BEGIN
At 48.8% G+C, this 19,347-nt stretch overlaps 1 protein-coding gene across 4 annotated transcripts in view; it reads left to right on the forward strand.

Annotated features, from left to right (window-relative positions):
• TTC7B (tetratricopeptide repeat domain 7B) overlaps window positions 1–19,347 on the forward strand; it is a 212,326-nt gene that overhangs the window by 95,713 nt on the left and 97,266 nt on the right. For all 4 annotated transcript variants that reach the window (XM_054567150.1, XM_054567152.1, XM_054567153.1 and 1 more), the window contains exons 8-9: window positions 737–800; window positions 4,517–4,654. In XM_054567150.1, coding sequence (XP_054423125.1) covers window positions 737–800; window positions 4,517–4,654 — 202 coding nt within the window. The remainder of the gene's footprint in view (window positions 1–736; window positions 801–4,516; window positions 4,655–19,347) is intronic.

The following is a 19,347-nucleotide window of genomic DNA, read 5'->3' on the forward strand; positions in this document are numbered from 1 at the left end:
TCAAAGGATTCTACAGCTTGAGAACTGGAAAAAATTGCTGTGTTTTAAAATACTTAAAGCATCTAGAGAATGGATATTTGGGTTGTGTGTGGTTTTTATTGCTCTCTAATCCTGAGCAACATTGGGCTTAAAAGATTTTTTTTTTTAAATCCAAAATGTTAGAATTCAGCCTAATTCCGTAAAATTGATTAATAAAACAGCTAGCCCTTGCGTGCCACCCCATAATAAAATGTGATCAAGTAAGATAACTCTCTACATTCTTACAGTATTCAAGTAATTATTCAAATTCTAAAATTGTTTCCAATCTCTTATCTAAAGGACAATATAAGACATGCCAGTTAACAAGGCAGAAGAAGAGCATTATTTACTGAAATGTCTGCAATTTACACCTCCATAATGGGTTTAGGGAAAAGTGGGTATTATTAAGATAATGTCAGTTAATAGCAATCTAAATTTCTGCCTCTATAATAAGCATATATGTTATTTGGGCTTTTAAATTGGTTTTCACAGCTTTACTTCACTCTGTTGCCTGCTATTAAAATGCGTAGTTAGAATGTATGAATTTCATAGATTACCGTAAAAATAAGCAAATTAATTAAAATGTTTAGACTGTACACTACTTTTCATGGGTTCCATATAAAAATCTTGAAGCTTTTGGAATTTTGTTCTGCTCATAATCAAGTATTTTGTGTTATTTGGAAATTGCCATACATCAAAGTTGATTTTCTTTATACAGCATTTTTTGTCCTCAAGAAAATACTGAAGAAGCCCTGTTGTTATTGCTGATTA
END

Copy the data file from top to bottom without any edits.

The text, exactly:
At 48.8% G+C, this 19,347-nt stretch overlaps 1 protein-coding gene across 4 annotated transcripts in view; it reads left to right on the forward strand.

Annotated features, from left to right (window-relative positions):
• TTC7B (tetratricopeptide repeat domain 7B) overlaps window positions 1–19,347 on the forward strand; it is a 212,326-nt gene that overhangs the window by 95,713 nt on the left and 97,266 nt on the right. For all 4 annotated transcript variants that reach the window (XM_054567150.1, XM_054567152.1, XM_054567153.1 and 1 more), the window contains exons 8-9: window positions 737–800; window positions 4,517–4,654. In XM_054567150.1, coding sequence (XP_054423125.1) covers window positions 737–800; window positions 4,517–4,654 — 202 coding nt within the window. The remainder of the gene's footprint in view (window positions 1–736; window positions 801–4,516; window positions 4,655–19,347) is intronic.

The following is a 19,347-nucleotide window of genomic DNA, read 5'->3' on the forward strand; positions in this document are numbered from 1 at the left end:
TCAAAGGATTCTACAGCTTGAGAACTGGAAAAAATTGCTGTGTTTTAAAATACTTAAAGCATCTAGAGAATGGATATTTGGGTTGTGTGTGGTTTTTATTGCTCTCTAATCCTGAGCAACATTGGGCTTAAAAGATTTTTTTTTTTAAATCCAAAATGTTAGAATTCAGCCTAATTCCGTAAAATTGATTAATAAAACAGCTAGCCCTTGCGTGCCACCCCATAATAAAATGTGATCAAGTAAGATAACTCTCTACATTCTTACAGTATTCAAGTAATTATTCAAATTCTAAAATTGTTTCCAATCTCTTATCTAAAGGACAATATAAGACATGCCAGTTAACAAGGCAGAAGAAGAGCATTATTTACTGAAATGTCTGCAATTTACACCTCCATAATGGGTTTAGGGAAAAGTGGGTATTATTAAGATAATGTCAGTTAATAGCAATCTAAATTTCTGCCTCTATAATAAGCATATATGTTATTTGGGCTTTTAAATTGGTTTTCACAGCTTTACTTCACTCTGTTGCCTGCTATTAAAATGCGTAGTTAGAATGTATGAATTTCATAGATTACCGTAAAAATAAGCAAATTAATTAAAATGTTTAGACTGTACACTACTTTTCATGGGTTCCATATAAAAATCTTGAAGCTTTTGGAATTTTGTTCTGCTCATAATCAAGTATTTTGTGTTATTTGGAAATTGCCATACATCAAAGTTGATTTTCTTTATACAGCATTTTTTGTCCTCAAGAAAATACTGAAGAAGCCCTGTTGTTATTGCTGATTA